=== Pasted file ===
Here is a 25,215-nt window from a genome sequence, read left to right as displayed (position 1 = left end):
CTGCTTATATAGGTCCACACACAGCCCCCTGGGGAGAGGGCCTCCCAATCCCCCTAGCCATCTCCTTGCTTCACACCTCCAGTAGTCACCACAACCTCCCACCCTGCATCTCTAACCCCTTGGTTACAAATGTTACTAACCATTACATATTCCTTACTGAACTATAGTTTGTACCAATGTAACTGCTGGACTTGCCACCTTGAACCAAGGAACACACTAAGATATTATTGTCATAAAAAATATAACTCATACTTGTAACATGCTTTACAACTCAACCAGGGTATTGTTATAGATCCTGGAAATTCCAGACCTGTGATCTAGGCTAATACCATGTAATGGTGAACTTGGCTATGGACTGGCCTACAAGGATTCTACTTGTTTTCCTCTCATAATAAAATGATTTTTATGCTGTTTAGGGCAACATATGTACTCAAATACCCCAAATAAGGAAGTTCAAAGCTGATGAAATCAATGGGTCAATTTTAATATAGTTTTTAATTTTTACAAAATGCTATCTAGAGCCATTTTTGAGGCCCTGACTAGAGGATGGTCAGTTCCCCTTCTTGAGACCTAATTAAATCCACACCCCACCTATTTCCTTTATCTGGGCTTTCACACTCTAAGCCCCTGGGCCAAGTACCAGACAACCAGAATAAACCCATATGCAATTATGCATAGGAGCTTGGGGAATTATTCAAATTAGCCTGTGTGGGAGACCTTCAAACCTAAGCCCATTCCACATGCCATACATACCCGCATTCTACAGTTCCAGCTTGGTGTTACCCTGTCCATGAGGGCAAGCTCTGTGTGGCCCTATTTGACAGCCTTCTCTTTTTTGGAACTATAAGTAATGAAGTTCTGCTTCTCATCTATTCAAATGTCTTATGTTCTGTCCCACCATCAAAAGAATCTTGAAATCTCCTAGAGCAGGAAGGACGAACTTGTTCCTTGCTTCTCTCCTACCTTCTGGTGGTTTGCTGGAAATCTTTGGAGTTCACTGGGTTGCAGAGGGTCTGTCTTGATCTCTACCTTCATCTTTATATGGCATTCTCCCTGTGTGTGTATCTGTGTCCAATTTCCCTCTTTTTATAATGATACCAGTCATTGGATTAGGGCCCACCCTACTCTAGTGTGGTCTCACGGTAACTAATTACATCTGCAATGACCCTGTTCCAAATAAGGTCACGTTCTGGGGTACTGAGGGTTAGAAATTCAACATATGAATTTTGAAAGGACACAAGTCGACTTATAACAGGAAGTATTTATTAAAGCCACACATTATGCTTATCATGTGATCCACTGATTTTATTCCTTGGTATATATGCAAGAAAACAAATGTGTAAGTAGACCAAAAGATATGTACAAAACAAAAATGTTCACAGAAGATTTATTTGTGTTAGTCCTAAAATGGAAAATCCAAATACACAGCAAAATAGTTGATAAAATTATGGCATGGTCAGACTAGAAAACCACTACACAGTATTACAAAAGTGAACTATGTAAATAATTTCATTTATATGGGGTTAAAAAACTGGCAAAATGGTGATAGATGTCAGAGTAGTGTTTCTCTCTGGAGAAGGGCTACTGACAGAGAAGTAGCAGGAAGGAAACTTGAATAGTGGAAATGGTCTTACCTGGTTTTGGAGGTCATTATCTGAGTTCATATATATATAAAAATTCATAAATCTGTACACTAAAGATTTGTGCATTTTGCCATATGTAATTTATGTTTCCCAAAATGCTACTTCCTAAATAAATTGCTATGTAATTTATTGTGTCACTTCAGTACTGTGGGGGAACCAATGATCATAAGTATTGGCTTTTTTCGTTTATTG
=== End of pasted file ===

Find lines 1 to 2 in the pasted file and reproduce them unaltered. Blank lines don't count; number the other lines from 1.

Here is a 25,215-nt window from a genome sequence, read left to right as displayed (position 1 = left end):
CTGCTTATATAGGTCCACACACAGCCCCCTGGGGAGAGGGCCTCCCAATCCCCCTAGCCATCTCCTTGCTTCACACCTCCAGTAGTCACCACAACCTCCCACCCTGCATCTCTAACCCCTTGGTTACAAATGTTACTAACCATTACATATTCCTTACTGAACTATAGTTTGTACCAATGTAACTGCTGGACTTGCCACCTTGAACCAAGGAACACACTAAGATATTATTGTCATAAAAAATATAACTCATACTTGTAACATGCTTTACAACTCAACCAGGGTATTGTTATAGATCCTGGAAATTCCAGACCTGTGATCTAGGCTAATACCATGTAATGGTGAACTTGGCTATGGACTGGCCTACAAGGATTCTACTTGTTTTCCTCTCATAATAAAATGATTTTTATGCTGTTTAGGGCAACATATGTACTCAAATACCCCAAATAAGGAAGTTCAAAGCTGATGAAATCAATGGGTCAATTTTAATATAGTTTTTAATTTTTACAAAATGCTATCTAGAGCCATTTTTGAGGCCCTGACTAGAGGATGGTCAGTTCCCCTTCTTGAGACCTAATTAAATCCACACCCCACCTATTTCCTTTATCTGGGCTTTCACACTCTAAGCCCCTGGGCCAAGTACCAGACAACCAGAATAAACCCATATGCAATTATGCATAGGAGCTTGGGGAATTATTCAAATTAGCCTGTGTGGGAGACCTTCAAACCTAAGCCCATTCCACATGCCATACATACCCGCATTCTACAGTTCCAGCTTGGTGTTACCCTGTCCATGAGGGCAAGCTCTGTGTGGCCCTATTTGACAGCCTTCTCTTTTTTGGAACTATAAGTAATGAAGTTCTGCTTCTCATCTATTCAAATGTCTTATGTTCTGTCCCACCATCAAAAGAATCTTGAAATCTCCTAGAGCAGGAAGGACGAACTTGTTCCTTGCTTCTCTCCTACCTTCTGGTGGTTTGCTGGAAATCTTTGGAGTTCACTGGGTTGCAGAGGGTCTGTCTTGATCTCTACCTTCATCTTTATATGGCATTCTCCCTGTGTGTGTATCTGTGTCCAATTTCCCTCTTTTTATAATGATACCAGTCATTGGATTAGGGCCCACCCTACTCTAGTGTGGTCTCACGGTAACTAATTACATCTGCAATGACCCTGTTCCAAATAAGGTCACGTTCTGGGGTACTGAGGGTTAGAAATTCAACATATGAATTTTGAAAGGACACAAGTCGACTTATAACAGGAAGTATTTATTAAAGCCACACATTATGCTTATCATGTGATCCACTGATTTTATTCCTTGGTATATATGCAAGAAAACAAATGTGTAAGTAGACCAAAAGATATGTACAAAACAAAAATGTTCACAGAAGATTTATTTGTGTTAGTCCTAAAATGGAAAATCCAAATACACAGCAAAATAGTTGATAAAATTATGGCATGGTCAGACTAGAAAACCACTACACAGTATTACAAAAGTGAACTATGTAAATAATTTCATTTATATGGGGTTAAAAAACTGGCAAAATGGTGATAGATGTCAGAGTAGTGTTTCTCTCTGGAGAAGGGCTACTGACAGAGAAGTAGCAGGAAGGAAACTTGAATAGTGGAAATGGTCTTACCTGGTTTTGGAGGTCATTATCTGAGTTCATATATATATAAAAATTCATAAATCTGTACACTAAAGATTTGTGCATTTTGCCATATGTAATTTATGTTTCCCAAAATGCTACTTCCTAAATAAATTGCTATGTAATTTATTGTGTCACTTCAGTACTGTGGGGGAACCAATGATCATAAGTATTGGCTTTTTTCGTTTATTG